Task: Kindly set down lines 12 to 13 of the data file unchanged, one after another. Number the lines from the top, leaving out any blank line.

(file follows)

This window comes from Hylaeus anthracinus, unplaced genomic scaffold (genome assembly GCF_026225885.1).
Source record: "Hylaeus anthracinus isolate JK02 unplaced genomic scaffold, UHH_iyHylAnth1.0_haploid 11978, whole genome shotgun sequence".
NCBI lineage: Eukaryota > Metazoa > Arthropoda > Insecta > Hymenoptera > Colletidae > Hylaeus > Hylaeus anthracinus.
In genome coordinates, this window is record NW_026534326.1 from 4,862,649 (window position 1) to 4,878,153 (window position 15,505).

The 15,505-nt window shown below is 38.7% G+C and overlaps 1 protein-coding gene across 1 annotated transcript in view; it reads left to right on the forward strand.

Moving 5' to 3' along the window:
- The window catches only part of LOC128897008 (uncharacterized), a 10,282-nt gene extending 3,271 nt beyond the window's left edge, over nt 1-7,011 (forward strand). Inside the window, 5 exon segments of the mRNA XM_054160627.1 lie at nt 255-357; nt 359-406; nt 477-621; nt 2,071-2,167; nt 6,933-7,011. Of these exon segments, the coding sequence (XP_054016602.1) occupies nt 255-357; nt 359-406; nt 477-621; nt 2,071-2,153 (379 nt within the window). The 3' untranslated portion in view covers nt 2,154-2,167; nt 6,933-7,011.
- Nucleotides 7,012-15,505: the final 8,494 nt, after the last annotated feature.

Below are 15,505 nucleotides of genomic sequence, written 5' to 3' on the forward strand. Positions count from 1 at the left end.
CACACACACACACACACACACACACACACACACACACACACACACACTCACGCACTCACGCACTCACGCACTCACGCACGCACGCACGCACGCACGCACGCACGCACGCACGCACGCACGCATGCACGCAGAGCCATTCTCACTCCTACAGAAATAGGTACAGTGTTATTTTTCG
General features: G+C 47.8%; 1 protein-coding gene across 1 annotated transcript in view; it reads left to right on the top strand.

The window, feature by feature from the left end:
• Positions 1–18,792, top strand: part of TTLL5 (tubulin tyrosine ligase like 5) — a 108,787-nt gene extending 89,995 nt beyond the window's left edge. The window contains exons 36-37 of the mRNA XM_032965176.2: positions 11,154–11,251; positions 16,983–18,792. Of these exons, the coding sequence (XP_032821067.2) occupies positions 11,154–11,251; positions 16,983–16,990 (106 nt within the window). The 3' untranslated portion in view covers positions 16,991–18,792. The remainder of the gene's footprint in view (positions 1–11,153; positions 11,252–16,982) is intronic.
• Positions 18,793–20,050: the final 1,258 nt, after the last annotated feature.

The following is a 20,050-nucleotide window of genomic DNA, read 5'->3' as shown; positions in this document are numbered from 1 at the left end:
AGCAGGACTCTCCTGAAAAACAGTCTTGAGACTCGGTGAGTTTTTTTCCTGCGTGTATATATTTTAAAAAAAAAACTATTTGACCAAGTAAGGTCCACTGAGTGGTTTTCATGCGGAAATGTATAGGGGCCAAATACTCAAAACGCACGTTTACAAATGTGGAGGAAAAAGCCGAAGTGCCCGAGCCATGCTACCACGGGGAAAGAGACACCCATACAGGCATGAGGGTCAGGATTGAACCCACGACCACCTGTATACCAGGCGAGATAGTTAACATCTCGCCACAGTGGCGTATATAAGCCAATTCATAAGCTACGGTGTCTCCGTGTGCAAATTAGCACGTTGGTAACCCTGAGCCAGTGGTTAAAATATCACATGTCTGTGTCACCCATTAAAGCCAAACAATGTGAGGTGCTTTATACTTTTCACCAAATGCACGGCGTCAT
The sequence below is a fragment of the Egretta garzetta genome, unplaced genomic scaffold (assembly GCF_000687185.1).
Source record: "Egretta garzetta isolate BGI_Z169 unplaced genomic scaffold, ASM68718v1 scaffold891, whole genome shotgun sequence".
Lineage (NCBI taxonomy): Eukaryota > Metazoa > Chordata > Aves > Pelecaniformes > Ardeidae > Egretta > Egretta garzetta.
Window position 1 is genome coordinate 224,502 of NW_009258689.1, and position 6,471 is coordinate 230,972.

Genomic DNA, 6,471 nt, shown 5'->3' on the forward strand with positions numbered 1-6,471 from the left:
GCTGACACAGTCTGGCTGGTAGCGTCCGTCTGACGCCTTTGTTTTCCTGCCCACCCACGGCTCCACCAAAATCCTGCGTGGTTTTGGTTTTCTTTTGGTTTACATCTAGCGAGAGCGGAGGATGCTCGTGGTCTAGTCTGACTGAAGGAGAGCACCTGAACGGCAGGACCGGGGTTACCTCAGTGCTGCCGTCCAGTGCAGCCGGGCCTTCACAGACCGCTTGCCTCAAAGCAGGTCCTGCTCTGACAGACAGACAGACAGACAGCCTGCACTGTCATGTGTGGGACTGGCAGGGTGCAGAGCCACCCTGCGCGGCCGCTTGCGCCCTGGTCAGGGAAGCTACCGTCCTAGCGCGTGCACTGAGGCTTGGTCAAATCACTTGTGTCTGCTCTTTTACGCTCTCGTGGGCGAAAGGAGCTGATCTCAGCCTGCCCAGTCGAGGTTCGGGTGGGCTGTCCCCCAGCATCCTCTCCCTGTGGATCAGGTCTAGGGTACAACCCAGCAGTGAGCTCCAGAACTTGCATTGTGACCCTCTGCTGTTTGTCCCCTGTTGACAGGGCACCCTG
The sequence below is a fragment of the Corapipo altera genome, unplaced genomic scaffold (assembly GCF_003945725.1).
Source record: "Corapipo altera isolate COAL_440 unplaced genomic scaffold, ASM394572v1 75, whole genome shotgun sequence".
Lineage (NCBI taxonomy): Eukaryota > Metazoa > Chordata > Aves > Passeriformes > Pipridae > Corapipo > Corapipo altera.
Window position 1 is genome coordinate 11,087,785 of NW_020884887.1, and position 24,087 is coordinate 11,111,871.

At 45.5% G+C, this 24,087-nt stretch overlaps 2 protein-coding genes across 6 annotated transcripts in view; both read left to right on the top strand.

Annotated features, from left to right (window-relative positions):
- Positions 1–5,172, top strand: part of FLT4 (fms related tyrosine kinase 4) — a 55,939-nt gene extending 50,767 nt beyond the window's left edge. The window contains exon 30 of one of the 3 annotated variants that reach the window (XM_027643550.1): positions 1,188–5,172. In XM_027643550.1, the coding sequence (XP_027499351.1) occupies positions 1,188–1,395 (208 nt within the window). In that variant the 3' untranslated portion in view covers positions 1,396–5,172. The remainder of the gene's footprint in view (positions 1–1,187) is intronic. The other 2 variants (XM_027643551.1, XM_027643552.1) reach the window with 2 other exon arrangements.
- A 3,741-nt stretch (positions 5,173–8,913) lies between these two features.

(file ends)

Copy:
The window, feature by feature from the left end:
• Positions 1–18,792, top strand: part of TTLL5 (tubulin tyrosine ligase like 5) — a 108,787-nt gene extending 89,995 nt beyond the window's left edge. The window contains exons 36-37 of the mRNA XM_032965176.2: positions 11,154–11,251; positions 16,983–18,792. Of these exons, the coding sequence (XP_032821067.2) occupies positions 11,154–11,251; positions 16,983–16,990 (106 nt within the window). The 3' untranslated portion in view covers positions 16,991–18,792. The remainder of the gene's footprint in view (positions 1–11,153; positions 11,252–16,982) is intronic.